Gateshead man banned from keeping animals

A pet owner has been disqualified from keeping animals for five years after a dog was left to suffer from a painful skin condition that had caused him to lose its hair.

Gizmo, a Shih Tzu/Jack Russell cross type dog was found covered in crusty skin and scabs with large areas of his body completely devoid of fur after his owner failed to provide the treatment that had been prescribed for him.

Michael Walker, 56, of Cranesville, Gateshead, admitted causing Gizmo unnecessary suffering contrary to the Animal Welfare Act 2006 and has now been disqualified from keeping dogs for five years.

At a sentencing hearing on Wednesday, September 6, South Tyneside Magistrates' Court heard how RSPCA inspector Lucy Green had made a follow up visit to Walker's house on 10 January this year after officers had previously advised him to clean up his pet's living environment and get his skin seen by a vet.

"Gizmo's nails were very overgrown and curling under his paws and over each other," said inspector Green. "He had a lot of fur loss from his neck down his chin, back and legs, and his skin was crusty and scabby.

"He was on the windowsill in one of the rooms so I could see him from outside of the house. His skin looked significantly worse than the previous visit. I was told he had been scratching his back on some sharp metal under the bed and maybe that was why his skin was like it was.

"I was told he had been taken to the PDSA and I was shown a bottle of almost full shampoo and a bottle of prednisolone dated 14 November 2022 with approximately ten tablets left in the bottle. I rang the PDSA who informed me that the only time they had seen Gizmo was on that date and the medication should have run out around Christmas."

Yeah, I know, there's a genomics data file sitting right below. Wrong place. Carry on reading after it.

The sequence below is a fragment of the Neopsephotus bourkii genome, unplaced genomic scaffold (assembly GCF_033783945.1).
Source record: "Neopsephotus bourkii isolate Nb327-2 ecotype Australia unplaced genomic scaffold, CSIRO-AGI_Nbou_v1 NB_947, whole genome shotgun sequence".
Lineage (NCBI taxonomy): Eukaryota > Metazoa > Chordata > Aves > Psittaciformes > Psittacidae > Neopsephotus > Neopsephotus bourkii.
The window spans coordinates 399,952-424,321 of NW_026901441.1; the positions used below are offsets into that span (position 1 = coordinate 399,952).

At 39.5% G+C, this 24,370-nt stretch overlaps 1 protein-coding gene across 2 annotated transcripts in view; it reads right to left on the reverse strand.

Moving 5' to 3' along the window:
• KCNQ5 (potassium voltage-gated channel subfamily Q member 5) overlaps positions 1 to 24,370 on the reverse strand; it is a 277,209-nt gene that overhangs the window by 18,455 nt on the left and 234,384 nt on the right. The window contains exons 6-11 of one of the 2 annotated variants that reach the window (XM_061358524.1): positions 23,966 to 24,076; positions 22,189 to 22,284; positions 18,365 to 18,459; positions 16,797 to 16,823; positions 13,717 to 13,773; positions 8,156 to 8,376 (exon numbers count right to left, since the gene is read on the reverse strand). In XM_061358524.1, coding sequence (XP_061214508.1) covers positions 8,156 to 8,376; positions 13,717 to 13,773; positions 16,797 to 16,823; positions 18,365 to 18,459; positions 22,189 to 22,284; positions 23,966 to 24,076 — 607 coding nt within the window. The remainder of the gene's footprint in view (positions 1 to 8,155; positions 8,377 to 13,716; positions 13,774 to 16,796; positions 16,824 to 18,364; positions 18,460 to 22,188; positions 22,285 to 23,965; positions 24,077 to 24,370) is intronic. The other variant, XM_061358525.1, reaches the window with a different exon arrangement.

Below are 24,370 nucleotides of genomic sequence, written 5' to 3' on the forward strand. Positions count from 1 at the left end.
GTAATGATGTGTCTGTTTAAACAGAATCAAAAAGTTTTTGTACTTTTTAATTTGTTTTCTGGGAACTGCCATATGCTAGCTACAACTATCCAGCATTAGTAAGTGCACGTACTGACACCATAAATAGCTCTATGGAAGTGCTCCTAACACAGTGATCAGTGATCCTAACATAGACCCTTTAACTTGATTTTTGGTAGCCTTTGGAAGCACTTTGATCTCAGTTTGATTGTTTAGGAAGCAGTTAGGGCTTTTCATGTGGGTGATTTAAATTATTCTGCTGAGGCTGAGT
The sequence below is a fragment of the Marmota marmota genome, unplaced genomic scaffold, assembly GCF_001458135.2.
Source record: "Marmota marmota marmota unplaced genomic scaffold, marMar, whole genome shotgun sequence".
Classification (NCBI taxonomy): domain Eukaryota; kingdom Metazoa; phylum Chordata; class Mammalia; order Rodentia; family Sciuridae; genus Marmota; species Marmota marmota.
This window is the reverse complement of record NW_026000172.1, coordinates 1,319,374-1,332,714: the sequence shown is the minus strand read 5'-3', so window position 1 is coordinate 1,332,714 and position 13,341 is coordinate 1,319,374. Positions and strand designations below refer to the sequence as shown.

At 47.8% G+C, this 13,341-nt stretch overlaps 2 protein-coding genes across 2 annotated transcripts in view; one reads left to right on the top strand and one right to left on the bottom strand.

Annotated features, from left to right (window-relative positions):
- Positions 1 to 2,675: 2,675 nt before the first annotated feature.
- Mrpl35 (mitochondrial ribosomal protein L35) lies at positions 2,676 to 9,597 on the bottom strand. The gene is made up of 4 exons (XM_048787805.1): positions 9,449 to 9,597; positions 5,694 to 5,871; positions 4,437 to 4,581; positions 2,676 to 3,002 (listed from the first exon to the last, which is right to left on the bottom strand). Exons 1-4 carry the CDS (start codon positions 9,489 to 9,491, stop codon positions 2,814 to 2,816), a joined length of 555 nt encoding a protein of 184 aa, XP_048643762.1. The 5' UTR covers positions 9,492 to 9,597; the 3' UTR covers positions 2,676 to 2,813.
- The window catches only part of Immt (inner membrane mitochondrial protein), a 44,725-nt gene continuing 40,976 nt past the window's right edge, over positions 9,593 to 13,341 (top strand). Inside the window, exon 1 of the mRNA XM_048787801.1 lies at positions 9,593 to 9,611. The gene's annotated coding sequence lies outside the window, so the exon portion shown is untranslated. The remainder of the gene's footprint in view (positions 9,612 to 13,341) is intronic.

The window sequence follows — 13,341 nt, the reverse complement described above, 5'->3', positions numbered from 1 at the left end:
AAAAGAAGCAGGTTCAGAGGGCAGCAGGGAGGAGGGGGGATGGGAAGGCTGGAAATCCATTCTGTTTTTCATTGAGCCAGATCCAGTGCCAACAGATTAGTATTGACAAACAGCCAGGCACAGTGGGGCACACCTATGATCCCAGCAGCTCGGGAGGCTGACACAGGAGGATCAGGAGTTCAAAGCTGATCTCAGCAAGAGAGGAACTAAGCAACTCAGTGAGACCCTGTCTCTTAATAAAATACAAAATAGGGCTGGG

Walker agreed for Gizmo to be taken and seen by a vet, and he was transported to a practice in North Tyneside later that day by the RSPCA. An examination showed he had generalised dermatitis, a fractured lower left canine and acute diarrhoea. He was also given a body condition score of 2-3 out of 9, which a vet said was likely indicative of the fact he had not been given a suitable diet for at least six months.

In his evidence to the court, the vet who examined the dog, said: "Based on my professional opinion, it is unlikely that Gizmo was provided with a suitable environment or given a suitable diet to meet his needs. It is obvious he was given little protection from pain, suffering or disease. This suffering was avoidable."

The court heard that Walker told the inspector he "sometimes forgot" to give Gizmo his medication. He stated he didn't know what amount to give him, and as he didn't want to overdose the dog, he hadn't been following the vet's advice.

He had previously told an RSPCA officer that he had been verbally told by a vet that Gizmo's health issues may have been caused by mites or a grass allergy. On another occasion a veterinary appointment was cancelled as the entire household had reportedly been struck down with flu.